were ever smokers who currently did not smoke. Data were adjusted for nonresponses
and weighted to provide national estimates of cigarette smoking prevalence.
Confidence intervals (CIs) were calculated by using SUDAAN.
In 2001, an estimated 46.2 million adults (22.8%; 95% CI = ±
0.5) were current smokers; an estimated 37.8 million (81.8%) smoked every
day, and 8.4 million (18.2%) smoked some days. Of current smokers who smoked
every day, an estimated 15.3 million (40.6%; 95% CI = ± 1.4) had stopped
smoking for ≥1 day during the preceding 12 months because they were trying
to quit. In 2001, an estimated 44.7 million adults were former smokers, representing
49.2% (95% CI = ± 0.9) of persons who had ever smoked.
The prevalence of cigarette smoking was higher among men (25.2% [95%
CI = ± 0.8]) than women (20.7%; 95% CI = ± 0.7). Among racial/ethnic
populations, Asians* (12.4%; 95% CI = ± 2.6) and Hispanics (16.7%;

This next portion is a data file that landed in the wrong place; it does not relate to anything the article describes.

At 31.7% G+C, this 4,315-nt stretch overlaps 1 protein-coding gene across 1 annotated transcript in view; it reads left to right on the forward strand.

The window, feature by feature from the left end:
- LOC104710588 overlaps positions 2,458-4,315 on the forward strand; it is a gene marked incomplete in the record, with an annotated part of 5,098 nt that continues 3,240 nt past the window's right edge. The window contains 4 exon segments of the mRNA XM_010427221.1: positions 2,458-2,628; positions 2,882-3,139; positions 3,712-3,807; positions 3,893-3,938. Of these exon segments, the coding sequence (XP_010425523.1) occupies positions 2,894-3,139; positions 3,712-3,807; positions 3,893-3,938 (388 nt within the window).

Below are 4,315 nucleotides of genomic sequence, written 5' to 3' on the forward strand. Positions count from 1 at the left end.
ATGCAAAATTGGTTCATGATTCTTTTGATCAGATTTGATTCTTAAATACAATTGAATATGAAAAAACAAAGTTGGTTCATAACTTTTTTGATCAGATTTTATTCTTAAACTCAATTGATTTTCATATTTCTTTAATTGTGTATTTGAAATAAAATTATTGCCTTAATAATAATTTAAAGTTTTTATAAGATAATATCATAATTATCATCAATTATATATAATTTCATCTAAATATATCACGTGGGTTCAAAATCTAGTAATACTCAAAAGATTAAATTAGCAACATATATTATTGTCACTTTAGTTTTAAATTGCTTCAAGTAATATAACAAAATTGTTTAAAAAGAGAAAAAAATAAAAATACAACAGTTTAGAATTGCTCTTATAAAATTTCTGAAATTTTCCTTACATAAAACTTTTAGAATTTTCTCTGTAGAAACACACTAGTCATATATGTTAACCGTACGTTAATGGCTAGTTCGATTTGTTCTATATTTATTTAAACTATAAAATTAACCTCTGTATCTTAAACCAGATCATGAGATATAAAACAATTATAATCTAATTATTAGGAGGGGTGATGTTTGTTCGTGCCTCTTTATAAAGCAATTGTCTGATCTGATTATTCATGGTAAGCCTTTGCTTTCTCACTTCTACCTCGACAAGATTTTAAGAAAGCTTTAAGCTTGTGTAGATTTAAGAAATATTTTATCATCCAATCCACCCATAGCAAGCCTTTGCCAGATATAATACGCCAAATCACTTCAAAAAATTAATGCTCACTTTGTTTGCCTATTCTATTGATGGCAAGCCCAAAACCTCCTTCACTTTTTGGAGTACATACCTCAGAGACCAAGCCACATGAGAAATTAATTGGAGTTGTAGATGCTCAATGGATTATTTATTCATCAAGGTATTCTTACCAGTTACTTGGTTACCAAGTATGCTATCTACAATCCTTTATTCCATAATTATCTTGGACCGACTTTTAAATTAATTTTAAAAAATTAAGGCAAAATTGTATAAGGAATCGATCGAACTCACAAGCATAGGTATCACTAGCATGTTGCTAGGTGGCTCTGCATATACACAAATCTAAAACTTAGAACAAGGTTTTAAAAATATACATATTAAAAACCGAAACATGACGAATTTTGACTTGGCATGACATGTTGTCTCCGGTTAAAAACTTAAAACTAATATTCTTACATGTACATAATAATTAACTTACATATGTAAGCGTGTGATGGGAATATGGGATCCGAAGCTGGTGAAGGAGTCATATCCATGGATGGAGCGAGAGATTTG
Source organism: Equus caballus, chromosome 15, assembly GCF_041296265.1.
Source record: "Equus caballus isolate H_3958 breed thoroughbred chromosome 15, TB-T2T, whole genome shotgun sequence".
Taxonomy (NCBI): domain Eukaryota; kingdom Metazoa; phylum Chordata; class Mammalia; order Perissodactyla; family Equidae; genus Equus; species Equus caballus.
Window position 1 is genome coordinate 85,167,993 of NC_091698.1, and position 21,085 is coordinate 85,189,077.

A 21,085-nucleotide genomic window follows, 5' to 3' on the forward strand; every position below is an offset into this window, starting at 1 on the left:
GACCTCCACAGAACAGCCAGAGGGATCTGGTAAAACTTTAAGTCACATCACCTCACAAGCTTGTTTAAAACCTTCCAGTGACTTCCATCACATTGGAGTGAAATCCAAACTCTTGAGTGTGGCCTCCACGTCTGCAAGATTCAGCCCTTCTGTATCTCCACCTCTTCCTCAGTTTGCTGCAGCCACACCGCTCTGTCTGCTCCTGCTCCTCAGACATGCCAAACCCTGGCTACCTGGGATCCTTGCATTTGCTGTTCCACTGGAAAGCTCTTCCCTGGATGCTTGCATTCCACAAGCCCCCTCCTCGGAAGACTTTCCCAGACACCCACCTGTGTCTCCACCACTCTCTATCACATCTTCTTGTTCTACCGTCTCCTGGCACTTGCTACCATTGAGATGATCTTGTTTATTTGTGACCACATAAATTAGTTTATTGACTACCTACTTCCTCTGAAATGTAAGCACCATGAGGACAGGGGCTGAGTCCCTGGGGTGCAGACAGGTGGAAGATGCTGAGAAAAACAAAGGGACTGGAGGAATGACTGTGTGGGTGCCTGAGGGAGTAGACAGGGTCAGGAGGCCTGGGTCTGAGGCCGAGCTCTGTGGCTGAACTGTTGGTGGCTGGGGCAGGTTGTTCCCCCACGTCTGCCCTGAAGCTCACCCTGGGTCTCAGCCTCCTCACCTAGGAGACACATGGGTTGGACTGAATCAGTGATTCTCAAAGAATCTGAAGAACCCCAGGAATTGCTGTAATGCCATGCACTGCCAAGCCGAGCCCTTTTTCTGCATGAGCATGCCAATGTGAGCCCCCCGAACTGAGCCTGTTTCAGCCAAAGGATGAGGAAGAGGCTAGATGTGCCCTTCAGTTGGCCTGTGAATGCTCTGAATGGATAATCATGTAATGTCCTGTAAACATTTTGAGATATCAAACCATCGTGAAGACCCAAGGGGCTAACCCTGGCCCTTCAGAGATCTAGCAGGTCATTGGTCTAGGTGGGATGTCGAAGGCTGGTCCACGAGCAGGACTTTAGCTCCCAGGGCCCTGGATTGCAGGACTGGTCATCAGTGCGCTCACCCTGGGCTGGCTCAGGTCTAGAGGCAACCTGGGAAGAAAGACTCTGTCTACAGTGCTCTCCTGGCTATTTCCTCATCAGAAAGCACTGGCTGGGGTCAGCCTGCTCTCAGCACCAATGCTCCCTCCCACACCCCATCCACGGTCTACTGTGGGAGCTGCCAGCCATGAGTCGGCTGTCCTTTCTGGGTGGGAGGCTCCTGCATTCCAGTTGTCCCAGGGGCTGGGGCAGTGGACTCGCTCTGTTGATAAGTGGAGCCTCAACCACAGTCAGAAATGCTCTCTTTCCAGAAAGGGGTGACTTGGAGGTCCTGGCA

95% CI = ± 1.2) had the lowest prevalence of current smoking; American
Indians/Alaska Natives (AI/ANs) had the highest prevalence (32.7%; 95% CI
= ± 7.5). By education level, adults who had earned a General Educational
Development diploma (47.8%; 95% CI = ± 4.2) and those with a grade
9-11 education (34.3%; 95% CI = ± 2.1) had the highest prevalence of
smoking; persons with master's, professional, and doctoral degrees had the
lowest prevalence (9.5%; 95% CI = ± 1.3). Current smoking prevalence
was highest among persons aged 18-24 years (26.9%; 95% CI = ± 1.8)
and among those aged 25-44 years (25.8%; 95% CI = ± 0.8) and lowest
among those aged ≥65 years (10.1%; 95% CI = ± 0.8). The prevalence
of current smoking was higher among adults living below the poverty level†
(31.4%; 95% CI = ± 1.8) than those at or above the poverty level (23.0%;